Eugene Genovese's Roll, Jordan, Roll: The World The Slaves - Book Report/Review Example

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Genovese's Roll, Jordan, Roll: The World The Slaves Made is seen as both a controversial and yet comprehensive examination of life in the ante-bellum South (Genovese, 1976). In contrast to many other books on the subject, Genovese explores the life of both the slaves and the slave-owners…
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Eugene Genoveses book Roll, Jordan, Roll: The World The Slaves
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"Eugene Genovese's Roll, Jordan, Roll: The World The Slaves"

Download file to see previous pages This is hardly the stuff of racism, but rather the introduction to a book that attempts to actually understand what occurred in the Deep South under slavery rather than merely falling back on the obvious: constant condemnation. The idea that slavery is indeed "cruel" and "unjust", in Genovese's own words is so self-evident that it hardly needs to be stated. Considering factors other than the terribly unjust, evil nature of slavery does not necessarily imply that the author is supportive of the institution. Rather, Genovese is attempting to understand slavery from a number of different viewpoints and as part of a complex system in which the idea of racial superiority within whites and racial inferiority within blacks was just one variable in a much wider series of connections.
The subtlety of Genovese's argument can be seen as he sates that "southern paternalism, like every other paternalism, had little to do with Ole Massa's ostensible benevolence, kindness and good cheer . . . it grew out of the necessity to discipline and morally justify a system of exploitation" (Genovese, 1976). This is an interesting argument. Genovese suggests that Southern whites knew (at least at a subconscious level) that slavery was an unjust, terrible systems and thus needed to create a whole system of both safeguards to protect it and also moral masks to avoid looking at its true nature.
The attempt at finding some kind of domestic harmo...
was an unjust, terrible systems and thus needed to create a whole system of both safeguards to protect it and also moral masks to avoid looking at its true nature.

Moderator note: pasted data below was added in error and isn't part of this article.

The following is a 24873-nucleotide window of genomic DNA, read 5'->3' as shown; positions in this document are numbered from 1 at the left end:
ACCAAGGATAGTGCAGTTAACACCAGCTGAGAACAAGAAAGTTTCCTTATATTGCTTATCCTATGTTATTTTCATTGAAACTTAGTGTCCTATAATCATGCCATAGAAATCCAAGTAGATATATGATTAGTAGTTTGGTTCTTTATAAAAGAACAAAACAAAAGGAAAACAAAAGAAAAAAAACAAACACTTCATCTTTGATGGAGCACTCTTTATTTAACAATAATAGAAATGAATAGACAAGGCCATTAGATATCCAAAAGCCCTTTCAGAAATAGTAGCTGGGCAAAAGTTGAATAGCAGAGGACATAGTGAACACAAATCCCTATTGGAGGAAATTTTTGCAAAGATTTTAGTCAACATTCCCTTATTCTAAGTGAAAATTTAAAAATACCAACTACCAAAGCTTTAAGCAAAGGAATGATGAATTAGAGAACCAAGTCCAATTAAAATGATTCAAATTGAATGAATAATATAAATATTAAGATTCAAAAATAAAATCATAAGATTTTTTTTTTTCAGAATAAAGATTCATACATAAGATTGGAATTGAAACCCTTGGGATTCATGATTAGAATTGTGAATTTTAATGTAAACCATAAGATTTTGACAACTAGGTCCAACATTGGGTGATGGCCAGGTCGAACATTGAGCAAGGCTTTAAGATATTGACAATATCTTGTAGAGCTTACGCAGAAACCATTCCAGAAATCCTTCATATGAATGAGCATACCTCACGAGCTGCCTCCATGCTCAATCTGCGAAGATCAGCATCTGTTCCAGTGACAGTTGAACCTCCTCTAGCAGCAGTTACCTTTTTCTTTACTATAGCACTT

The attempt at finding some kind of domestic harmony and excuses for the supposed "necessity" of slavery that are found within slave-owner comments may be viewed within this light. Genovese is not stating that these were the actuality of slave culture, but rather that they represent part of it because this was the perception that slave-owners were attempting to convince themselves, one another, slavery opponents and even the slaves themselves of.
The slaves were literally trapped, often within chains, but the slave-owners were trapped in a metaphoric sense. As one reviewer of the book puts it, "slavery entrapped both slave and master into a subhuman form of existence, out of which a normalized dynamics had to, and eventually did evolve, and did so organically" (Calhoun, 2006). In some ways, the book can be seen as more than just history, but rather as addressing the extraordinary ability of human beings to adapt to situations and create some degree of habit and normality even within the most terrible of conditions. Genovese suggests that slavery was not a one-dimensional torture chamber with the black slaves as absolute good and the white slave-owners as absolute evil, but rather it was a complex human institution made up of various cultural, social, political and economic elements.
The idea that there were specific forces at work within the slave South, more than just the general view of a racist society, is central to Genovese's argument. He states that "southern slave society was not merely one more manifestation of some abstraction called racist society . . . its history was essentially determined ...Download file to see next pagesRead More
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